“The punishment that brought us peace was upon him, and by his wounds we are healed.” – Isaiah 53:5b
A wise man once gave a young, discouraged coworker this advice: “The way to achieve inner peace is to finish all the things you’ve started." So the young man went home and took his mentor’s advice. The next day at work the man asked his young friend if he felt more at peace, and he responded, “You have no idea! I went home and looked around the house to see all the things I had started but hadn’t finished. And before I left this morning, I finished off a bottle of red wine, a bottle of white, some cheesecake, a box of chocolates, and the rest of my Prozac. I totally feel at peace!”
Well, that’s not REAL peace, is it? Let’s take a look at the REAL peace that Jesus offers us at Christmas. A marvelous prophecy about Jesus is recorded in Isaiah 53:5, where God tells His people, “He was pierced for our transgressions, he was crushed for our iniquities, the punishment that brought us peace was upon him, and by his wounds we are healed.”
Think about these powerful words for a moment: “The punishment that brought us peace was upon him.” The Hebrew word for peace is “shalom”--one of the most important words to the Jewish people. For centuries, orthodox Jews have greeted each other with the one-word greeting “Shalom!” To the orthodox Jew, “Shalom!” is used both for a “Hello!” and a “Goodbye!” But it means so much more. Shalom is most often translated into English as “peace” or “harmony.” But shalom more literally means “wholeness.”
So, when a Jewish man wishes his neighbor “shalom,” he is wishing him wholeness—in his health, in his marriage and in his walk with God. And when God tells us in Isaiah 53:5 that “the punishment that brought us shalom was upon Jesus,” He is telling us that because of our sin, our relationship with God was shattered into a million pieces. Our relationship with God was hopelessly broken. And because our broken relationship was absolutely, 100% our fault, we rightly deserved to be punished.
The wages of sin is death. But because of God’s amazing grace through Christ, we don’t have to experience eternal brokenness and punishment. Because Jesus never sinned, he didn’t deserve any punishment and his relationship with God was perfectly whole. Jesus traded us his reward for our punishment, and his shalom with God for our brokenness. Is there any doubt that Jesus got the short end of the stick on that trade?
When the angels shouted in the
sky, “Glory to God in the highest, and on earth shalom to men on whom His favor
rests” (Luke 2:14), they were talking about wholeness. Yes, they wanted us to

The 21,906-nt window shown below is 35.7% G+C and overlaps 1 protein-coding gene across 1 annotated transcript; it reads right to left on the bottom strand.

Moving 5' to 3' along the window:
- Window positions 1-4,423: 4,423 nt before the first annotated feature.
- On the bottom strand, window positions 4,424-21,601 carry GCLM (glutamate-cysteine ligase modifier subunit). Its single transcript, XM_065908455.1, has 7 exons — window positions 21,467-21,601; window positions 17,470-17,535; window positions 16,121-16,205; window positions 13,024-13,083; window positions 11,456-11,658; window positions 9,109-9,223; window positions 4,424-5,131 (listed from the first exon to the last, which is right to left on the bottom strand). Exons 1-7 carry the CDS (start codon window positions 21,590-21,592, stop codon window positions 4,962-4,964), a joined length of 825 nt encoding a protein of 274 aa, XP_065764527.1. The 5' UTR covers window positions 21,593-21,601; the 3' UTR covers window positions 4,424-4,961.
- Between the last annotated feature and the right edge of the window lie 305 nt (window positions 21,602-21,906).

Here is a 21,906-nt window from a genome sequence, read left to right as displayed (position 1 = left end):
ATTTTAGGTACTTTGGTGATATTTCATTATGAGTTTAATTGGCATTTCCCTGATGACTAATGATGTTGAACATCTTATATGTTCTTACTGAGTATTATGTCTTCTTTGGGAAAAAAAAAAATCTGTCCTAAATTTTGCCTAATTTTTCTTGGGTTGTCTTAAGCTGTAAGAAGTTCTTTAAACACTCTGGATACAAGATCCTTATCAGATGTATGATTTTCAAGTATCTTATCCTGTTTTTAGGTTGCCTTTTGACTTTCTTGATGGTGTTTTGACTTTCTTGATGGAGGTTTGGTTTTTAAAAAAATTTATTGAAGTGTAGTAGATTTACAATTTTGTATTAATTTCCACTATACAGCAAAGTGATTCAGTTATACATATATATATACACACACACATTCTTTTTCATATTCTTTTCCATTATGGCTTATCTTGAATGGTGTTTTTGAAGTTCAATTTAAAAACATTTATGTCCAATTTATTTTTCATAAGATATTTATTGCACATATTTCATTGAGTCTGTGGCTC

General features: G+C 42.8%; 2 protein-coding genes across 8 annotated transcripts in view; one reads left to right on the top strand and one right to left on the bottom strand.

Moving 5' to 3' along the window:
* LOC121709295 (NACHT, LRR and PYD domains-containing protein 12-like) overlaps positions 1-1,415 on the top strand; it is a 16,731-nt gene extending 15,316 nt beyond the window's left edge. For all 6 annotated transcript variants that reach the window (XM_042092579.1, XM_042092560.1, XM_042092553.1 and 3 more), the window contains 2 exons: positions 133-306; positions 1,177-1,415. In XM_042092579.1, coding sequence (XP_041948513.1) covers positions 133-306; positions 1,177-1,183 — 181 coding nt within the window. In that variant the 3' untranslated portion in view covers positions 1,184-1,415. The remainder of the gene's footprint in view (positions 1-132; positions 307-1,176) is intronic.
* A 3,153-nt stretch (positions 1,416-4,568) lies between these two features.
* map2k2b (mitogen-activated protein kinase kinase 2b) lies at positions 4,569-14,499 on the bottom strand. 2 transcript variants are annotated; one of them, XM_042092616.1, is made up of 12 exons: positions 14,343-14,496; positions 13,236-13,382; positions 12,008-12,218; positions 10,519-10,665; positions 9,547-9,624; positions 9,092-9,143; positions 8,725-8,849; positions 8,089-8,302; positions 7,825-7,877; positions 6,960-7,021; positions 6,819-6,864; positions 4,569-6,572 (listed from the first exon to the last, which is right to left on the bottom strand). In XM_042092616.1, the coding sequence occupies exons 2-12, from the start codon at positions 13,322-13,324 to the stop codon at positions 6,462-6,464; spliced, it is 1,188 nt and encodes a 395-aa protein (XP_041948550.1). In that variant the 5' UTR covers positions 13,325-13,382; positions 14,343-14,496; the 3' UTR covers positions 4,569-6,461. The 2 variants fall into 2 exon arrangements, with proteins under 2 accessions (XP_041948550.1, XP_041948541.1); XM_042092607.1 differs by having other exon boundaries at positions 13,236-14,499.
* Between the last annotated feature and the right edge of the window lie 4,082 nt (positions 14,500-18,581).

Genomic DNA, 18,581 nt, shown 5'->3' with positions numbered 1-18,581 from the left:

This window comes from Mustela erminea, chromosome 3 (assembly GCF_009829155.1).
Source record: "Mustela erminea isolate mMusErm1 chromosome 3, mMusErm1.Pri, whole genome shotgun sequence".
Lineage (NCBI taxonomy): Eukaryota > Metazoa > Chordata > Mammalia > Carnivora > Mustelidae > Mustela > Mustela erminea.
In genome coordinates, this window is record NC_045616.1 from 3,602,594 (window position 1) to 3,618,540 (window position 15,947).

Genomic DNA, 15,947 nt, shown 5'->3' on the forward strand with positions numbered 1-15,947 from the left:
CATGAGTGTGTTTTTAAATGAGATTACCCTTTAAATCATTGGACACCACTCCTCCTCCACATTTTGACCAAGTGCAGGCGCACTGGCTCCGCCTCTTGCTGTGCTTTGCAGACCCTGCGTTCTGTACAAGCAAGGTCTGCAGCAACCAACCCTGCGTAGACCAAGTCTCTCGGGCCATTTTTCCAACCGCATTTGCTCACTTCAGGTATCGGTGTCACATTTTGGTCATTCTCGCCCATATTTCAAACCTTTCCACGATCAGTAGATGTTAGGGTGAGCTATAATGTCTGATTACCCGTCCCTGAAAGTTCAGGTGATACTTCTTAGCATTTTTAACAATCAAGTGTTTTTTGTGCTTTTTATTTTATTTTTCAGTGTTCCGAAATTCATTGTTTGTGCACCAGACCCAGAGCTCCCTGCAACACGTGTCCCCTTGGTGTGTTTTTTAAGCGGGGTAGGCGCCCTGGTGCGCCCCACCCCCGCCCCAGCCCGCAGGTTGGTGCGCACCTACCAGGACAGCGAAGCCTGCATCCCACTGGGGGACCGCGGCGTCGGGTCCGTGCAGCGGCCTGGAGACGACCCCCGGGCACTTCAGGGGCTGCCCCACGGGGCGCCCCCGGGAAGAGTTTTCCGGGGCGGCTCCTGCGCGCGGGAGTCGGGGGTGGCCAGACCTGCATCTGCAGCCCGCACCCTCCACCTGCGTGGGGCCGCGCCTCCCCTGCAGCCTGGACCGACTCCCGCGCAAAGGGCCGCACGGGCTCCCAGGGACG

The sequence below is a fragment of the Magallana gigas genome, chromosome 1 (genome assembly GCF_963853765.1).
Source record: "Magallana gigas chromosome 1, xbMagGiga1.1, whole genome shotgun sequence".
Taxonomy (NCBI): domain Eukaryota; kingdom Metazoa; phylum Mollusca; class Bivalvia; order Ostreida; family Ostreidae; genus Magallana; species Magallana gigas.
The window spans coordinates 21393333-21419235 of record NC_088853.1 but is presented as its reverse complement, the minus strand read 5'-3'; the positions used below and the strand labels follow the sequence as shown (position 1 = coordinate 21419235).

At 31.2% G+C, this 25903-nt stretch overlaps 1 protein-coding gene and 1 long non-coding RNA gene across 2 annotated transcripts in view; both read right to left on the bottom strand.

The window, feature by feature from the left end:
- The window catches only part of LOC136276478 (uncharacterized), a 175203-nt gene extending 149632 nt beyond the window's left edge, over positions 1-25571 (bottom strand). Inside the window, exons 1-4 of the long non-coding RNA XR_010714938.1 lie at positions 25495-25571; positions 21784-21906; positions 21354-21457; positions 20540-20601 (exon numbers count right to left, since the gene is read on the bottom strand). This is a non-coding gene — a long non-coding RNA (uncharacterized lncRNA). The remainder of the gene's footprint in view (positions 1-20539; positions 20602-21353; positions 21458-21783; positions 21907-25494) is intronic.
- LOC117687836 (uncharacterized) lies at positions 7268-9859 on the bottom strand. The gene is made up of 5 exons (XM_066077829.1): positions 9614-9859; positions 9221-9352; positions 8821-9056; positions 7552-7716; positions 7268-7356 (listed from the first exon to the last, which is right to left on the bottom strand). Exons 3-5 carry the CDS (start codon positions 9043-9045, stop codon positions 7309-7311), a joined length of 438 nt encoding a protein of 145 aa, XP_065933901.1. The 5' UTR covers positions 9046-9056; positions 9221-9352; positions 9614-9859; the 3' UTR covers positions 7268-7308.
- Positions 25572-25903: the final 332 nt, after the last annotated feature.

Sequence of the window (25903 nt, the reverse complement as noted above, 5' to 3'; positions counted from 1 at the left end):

know that Jesus offers us peace with God! Yes, they wanted us to know that
Jesus offers us harmony with God! But perhaps most of all they wanted us to
know that Jesus offers us wholeness with God. Jesus had come into the world to
put back together what we had irreparably broken. Bethlehem
But I find it interesting that Jesus, at times, gives a mixed message about the shalom that he brought to mankind. In John 14:27 Jesus tells his disciples, “Peace I leave with you; my peace I give you. I do not give to you as the world gives. Do not let your hearts be troubled and do not be afraid.” But then he says in Matthew 10:34-36, “Do not suppose that I have come to bring peace to the earth. I did not come to bring peace, but a sword. For I have come to turn ‘a man against his father, a daughter against her mother, a daughter-in-law against her mother-in-law—a man’s enemies will be the members of his own household.’”
Well, that doesn’t sound very peaceful, does it? But think about it. When it comes to true peace, the world doesn’t get it. The world thinks that peace comes on the heels of anti-bullying campaigns and by eliminating politically incorrect words from our vocabulary and reducing greenhouse gases. And this Christmas season, many seem to think we’ll have more peace if we stop singing “Baby, It’s Cold Outside” and stop watching “Rudolph the Red-Nosed Reindeer”!
None of these things can bring true, lasting shalom. Anti-bullying campaigns can’t make a person whole. Stricter emissions standards cannot make a person whole. Only Jesus Christ can make a person whole. That’s the truth. But the problem is, many of our family members and coworkers and neighbors don’t want to hear the truth. So, when we embrace the shalom of Jesus Christ and receive peace with God and peace with others, many unbelievers around us will say, “Thanks, but no thanks! I want nothing to do with you or your Jesus.”
The Prince of Peace came to bring wholeness, but to those who reject Him, he actually ends up bringing division. The Good News of Jesus Christ is rightly called the Gospel of peace. But the Gospel of peace—when it is bitterly rejected—becomes more like a gospel of war. The gospel of peace does not bring peace to those who harden their hearts.
But to those who are willing to accept it, the word of God is clear: Jesus IS the Prince of Peace. Jesus is the only One who offers true, lasting peace—peace and wholeness within our own broken lives, peace and wholeness within our relationship with others, and peace and wholeness in our relationship with God.
Dane Davis is the Lead Pastor of First Christian Church in Victorville. For more information,
visit www.YourVictorvilleChurch.com and join us for church Sundays at 10 a.m.
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